Following a tradition of the past few years, a 24-hour long fast with the purpose of raising awareness and funds for children in need is taking place on campus again. Fast 24 will be held on November 2 in the Students’ Union (SU) Atrium and is organised by Warwick UNICEF on Campus.
The fast is undertaken by volunteers from the University of Warwick who are also raising money online and in person in advance of the event. For them, no food or beverage is allowed for 24 hours apart from water, because of health and safety reasons.
All students can visit the Atrium on the day of the event to stop by. There will be performances by various societies, a movie screening and students will also have a chance to make donations.
Fast 24 will get started in the evening of November 1 after a “last supper” before the long day, followed by a speaker’s night in the Mathematics and Statistics building. The presentations will be around topics such as the effects of war and poverty on children’s development and the role of humanitarian action in the improvement of their conditions.
The speaker’s night will feature a presenter from the University of Warwick, Cathia Jenainati, Head of Department of School for Cross-faculty Studies and Regional Coordinators of UNICEF UK’s On Campus framework Yanhua Ou and Zara Mahmood.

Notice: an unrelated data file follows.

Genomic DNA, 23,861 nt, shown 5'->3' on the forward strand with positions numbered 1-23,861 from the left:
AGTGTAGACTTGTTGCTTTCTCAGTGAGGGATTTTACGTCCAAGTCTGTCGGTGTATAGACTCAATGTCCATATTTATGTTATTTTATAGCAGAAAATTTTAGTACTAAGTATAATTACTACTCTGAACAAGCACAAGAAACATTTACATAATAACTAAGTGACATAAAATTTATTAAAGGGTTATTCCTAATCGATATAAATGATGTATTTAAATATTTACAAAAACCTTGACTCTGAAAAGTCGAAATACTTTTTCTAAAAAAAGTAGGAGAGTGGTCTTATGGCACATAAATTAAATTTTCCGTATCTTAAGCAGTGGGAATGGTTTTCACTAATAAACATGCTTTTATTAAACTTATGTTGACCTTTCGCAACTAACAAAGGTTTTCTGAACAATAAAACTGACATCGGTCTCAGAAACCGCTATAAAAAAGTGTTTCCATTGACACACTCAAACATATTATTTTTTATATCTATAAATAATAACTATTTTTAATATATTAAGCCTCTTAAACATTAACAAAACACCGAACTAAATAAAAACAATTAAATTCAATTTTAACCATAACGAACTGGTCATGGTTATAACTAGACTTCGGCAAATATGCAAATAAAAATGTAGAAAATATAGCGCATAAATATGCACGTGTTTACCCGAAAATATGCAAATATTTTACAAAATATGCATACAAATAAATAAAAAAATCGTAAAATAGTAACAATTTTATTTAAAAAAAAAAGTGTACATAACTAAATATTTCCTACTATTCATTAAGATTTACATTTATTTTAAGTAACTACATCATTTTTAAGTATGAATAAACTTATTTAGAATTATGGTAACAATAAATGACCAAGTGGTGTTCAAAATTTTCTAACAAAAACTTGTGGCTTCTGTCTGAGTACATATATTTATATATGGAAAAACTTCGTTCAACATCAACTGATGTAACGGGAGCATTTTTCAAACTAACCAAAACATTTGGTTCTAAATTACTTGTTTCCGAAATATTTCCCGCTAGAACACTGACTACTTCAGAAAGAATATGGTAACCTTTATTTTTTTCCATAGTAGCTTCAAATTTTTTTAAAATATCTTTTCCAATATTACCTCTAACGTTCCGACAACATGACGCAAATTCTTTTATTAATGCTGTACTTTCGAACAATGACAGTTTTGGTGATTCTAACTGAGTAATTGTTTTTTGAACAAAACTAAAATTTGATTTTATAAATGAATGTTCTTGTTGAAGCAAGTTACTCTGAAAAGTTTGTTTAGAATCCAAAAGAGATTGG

On November 2, from noon onwards, several societies such as Music Theatre Warwick, Warwick Gaana Dance Society, Warwick Clarinet Choir and Warwick Magic, amongst others, will perform in the Atrium.
There will also be a quiz, henna painting, arts and crafts and an opportunity to talk to fellow students involved.
The Fast 24 project started off at the University of Warwick under the name “Mission 24” in 2012. The project expanded quickly and is now being organised on a yearly basis at various universities across the United Kingdom.
Last year nearly £8,000 were raised at Warwick, the biggest amount of money raised in the history of Fast 24’s.
All the donations received by the end of this year’s Fast 24 will support UNICEF’s emergency appeal focusing on children affected by the ongoing conflict in East-Ukraine.
The appeal requires US$23,599,000 worth of funding in 2018.